Trump's visit was discouraged by some in the Pittsburgh community. Pittsburgh mayor Bill Peduto said that Trump should not have come, as the wounds were raw and the community was just beginning to mourn and hold funerals.[145] Peduto, with agreement from Allegheny County executive Rich Fitzgerald, also urged Trump to consider "the wills of the families" of the deceased.[146] Over 70,000 people signed an open letter stating that Trump was not welcome until he "fully denounces white nationalism".[147] Former Tree of Life president Lynette Lederman also opposed Trump's visit, saying that she felt his words were "hypocritical" and that "We have people who stand by us who believe in values, not just Jewish values, but believe in values, and those are the not the values of this president, and I do not welcome him to Pittsburgh".[148][149][150] Before Trump's visit, Tree of Life rabbi Jeffrey Myers said, "There is hate, and it isn't going away. It just seems to be getting worse. ... We've got to stop hate, and it can't just be to say we need to stop hate. We need to do, we need to act to tone down rhetoric," adding that he would welcome a visit from President Trump.[148] Aaron Bisno, the rabbi of Rodef Shalom Congregation, stated that he did not think Trump's presence was good, saying that for many people in the community Trump had become a "symbol of division".[151] During Trump's visit to the synagogue, an estimated 2,000 protesters were cordoned off a few blocks away.[152] Afterward, Rabbi Jeffrey Myers said, "The President was very warm, very consoling."[153]


Numerous fundraising efforts were launched to assist with medical bills and counseling for survivors of the shooting, burial of the victims, and repairs to the synagogue.[154] As of November 1, a GoFundMe campaign initiated by an Iranian graduate student in Washington, D.C., had exceeded US$1 million in donations,[155] and a new goal of US$1.2 million has also been surpassed. Muslim groups opened a LaunchGood crowdfunding campaign to help pay for the burial of the victims and survivors' medical bills, with the funds to be distributed by the Islamic Center of Pittsburgh.[156][157] As of November 1, that campaign had exceeded its goal of $150,000 with more than $225,000 in contributions.[155] The campaign announced that excess funds would be "spent on projects that help foster Muslim-Jewish collaboration, dialogue, and solidarity".[158] The Jewish Federation of Greater Pittsburgh raised $3.65 million for victims by November 13;[159] donations to that organization will be matched by the United Way of Southwestern Pennsylvania and the Pittsburgh Foundation.[154][155]

See also[edit]


  1. ^ Hebrew: עֵץ חַיִּים – אוֹר לְשִׂמְחָה[3]
  2. ^ Hebrew: דוֹר חָדָשׁ


  1. ^ a b "What we know about Robert Bowers, suspect in mass shooting at Pittsburgh synagogue". WPXI. October 28, 2018. Retrieved October 28, 2018.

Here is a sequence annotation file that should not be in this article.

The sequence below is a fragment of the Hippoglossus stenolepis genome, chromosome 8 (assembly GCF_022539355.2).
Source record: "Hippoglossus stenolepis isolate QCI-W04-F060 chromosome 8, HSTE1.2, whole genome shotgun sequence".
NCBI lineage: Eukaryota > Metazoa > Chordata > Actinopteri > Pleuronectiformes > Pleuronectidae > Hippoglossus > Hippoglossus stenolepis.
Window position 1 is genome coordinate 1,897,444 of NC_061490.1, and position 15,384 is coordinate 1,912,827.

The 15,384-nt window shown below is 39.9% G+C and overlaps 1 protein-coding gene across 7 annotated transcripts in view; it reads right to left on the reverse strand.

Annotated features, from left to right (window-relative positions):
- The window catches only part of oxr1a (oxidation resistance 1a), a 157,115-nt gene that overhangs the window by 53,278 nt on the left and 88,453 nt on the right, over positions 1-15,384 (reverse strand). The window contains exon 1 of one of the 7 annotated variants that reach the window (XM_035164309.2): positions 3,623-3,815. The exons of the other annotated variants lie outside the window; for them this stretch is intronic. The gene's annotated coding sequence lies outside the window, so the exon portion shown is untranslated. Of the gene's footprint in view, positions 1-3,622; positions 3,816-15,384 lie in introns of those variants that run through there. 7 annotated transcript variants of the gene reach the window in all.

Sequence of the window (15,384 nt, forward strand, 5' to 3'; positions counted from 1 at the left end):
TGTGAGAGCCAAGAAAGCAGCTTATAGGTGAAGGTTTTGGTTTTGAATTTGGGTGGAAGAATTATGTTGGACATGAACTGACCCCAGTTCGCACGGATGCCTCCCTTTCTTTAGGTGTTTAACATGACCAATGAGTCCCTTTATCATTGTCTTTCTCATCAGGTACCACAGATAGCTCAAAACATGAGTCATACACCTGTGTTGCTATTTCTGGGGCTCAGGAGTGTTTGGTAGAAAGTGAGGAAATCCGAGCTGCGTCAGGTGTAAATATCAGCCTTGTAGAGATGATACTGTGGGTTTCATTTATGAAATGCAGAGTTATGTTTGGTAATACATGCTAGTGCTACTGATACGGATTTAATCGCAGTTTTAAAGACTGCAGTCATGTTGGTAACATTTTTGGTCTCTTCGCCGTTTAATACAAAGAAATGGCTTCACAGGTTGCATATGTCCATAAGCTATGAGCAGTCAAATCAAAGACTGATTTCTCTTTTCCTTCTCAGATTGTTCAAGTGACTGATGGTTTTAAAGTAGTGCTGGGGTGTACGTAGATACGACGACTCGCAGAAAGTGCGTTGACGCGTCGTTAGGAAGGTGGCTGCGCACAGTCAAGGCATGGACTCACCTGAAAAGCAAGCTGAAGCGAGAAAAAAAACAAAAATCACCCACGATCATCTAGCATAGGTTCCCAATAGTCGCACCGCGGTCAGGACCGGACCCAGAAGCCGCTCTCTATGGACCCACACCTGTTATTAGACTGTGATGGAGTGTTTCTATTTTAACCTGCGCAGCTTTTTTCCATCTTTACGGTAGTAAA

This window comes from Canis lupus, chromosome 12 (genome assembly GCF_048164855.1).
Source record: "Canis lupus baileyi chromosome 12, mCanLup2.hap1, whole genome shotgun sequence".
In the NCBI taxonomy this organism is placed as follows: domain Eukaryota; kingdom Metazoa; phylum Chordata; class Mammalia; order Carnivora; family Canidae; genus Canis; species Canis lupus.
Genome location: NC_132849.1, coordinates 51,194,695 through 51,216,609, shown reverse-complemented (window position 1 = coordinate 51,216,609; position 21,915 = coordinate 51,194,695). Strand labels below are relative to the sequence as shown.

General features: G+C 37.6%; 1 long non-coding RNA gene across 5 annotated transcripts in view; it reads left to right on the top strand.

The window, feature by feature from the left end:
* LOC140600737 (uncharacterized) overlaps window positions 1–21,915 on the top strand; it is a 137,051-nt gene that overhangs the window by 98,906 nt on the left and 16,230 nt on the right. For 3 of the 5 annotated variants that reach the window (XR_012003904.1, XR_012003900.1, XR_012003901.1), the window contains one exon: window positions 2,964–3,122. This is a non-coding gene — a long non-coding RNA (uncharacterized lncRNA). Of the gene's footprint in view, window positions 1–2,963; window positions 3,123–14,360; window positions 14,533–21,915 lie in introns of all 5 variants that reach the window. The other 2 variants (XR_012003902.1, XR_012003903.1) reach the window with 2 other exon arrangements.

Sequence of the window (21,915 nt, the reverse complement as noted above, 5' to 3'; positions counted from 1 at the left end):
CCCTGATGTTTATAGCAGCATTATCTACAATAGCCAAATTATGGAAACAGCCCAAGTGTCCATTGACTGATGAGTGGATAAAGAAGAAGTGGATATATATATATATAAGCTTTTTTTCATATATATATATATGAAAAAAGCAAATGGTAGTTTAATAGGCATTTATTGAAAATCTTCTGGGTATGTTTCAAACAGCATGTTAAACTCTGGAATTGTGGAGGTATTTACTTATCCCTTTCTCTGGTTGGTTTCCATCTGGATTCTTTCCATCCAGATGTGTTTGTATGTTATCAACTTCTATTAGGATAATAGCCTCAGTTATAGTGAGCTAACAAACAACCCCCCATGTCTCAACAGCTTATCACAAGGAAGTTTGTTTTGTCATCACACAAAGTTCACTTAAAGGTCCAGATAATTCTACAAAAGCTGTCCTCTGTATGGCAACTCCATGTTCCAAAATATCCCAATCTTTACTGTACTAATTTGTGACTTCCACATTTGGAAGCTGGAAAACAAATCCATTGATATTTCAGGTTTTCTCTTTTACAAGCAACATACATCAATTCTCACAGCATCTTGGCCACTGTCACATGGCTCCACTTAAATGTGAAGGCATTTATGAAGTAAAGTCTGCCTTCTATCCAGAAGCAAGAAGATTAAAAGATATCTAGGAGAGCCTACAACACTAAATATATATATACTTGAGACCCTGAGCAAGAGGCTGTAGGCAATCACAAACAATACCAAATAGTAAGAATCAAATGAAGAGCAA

2. ^ a b Robertson, Campbell; Mele, Christopher; Tsvrernise, Sabrina (October 27, 2018). "11 Killed in Synagogue Massacre; Suspect Charged With 29 Counts". The New York Times. Retrieved October 27, 2018. - NOTE: please see extensive discussion about "assault rifles" at => Talk:Pittsburgh synagogue shooting#"AR-15 rifle" considered an "Assault Weapon" - or Not?
  3. ^ "Synagogue Life". Tree of Life * Or l'Simcha Congregation. Retrieved October 27, 2018.
  4. ^ a b c d e "Magisterial District Judge 05-0-03 - DOCKET - Docket Number: MJ-05003-CR-0009000-2018 - Criminal Docket - Commonwealth of Pennsylvania v. Robert Gregory Bowers". Commonwealth of Pennsylvania. October 27, 2018. Archived from the original on October 28, 2018. Retrieved October 28, 2018.
  5. ^ a b Ailworth, Erin; Hagerty, James R. (October 28, 2018). "Pittsburgh Shooting Suspect Described as Man Who Kept to Himself - Robert G. Bowers was active on social media, but few recall him in person; 'very unremarkable, normal—which is scary' says one neighbor". The Wall Street Journal. Retrieved October 29, 2018.
  6. ^ a b c d e Robertson, Campbell; Mele, Christopher; Tsvrernise, Sabrina (October 27, 2018). "11 Killed in Synagogue Massacre; Suspect Charged With 29 Counts". The New York Times. Retrieved October 27, 2018.
  7. ^ a b "National Refugee Shabbat". Hebrew Immigrant Aid Society. Retrieved October 28, 2018.
  8. ^ a b "Suspect identified as Robert Bowers, 46, in Squirrel Hill synagogue shooting". Pittsburgh Post-Gazette. October 27, 2018. Retrieved October 27, 2018.
  9. ^ a b Shannon, Sant (October 27, 2018). "What's Known About Robert Bowers, The Suspect In The Pittsburgh Synagogue Shooting". NPR. Retrieved October 27, 2018.
  10. ^ a b Weiss, Bari (October 27, 2018). "A Massacre in the Heart of Mr. Rogers' Neighborhood". The New York Times. Retrieved October 27, 2018.
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  19. ^ Smith, Peter (February 20, 2018). "Report: Pittsburgh Jewish community growing, spreading out". Pittsburgh Post-Gazette. Retrieved October 27, 2018.
  20. ^ Boxer, Matthew; Brookner, Matthew; Aronson, Janet; Saxe, Leonard (2018) [2017], The 2017 Greater Pittsburgh Jewish Community Study, Cohen Center for Modern Jewish Studies, pp. 1–3, retrieved October 28, 2018
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  22. ^ Olitzky, Kerry M.; Raphael, Marc Lee (1996). The American Synagogue: A Historical Dictionary and Sourcebook. Greenwood Publishing Group. p. 318. ISBN 9780313288562.
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  32. ^ Cite error: The named reference ADLReport was invoked but never defined (see the help page).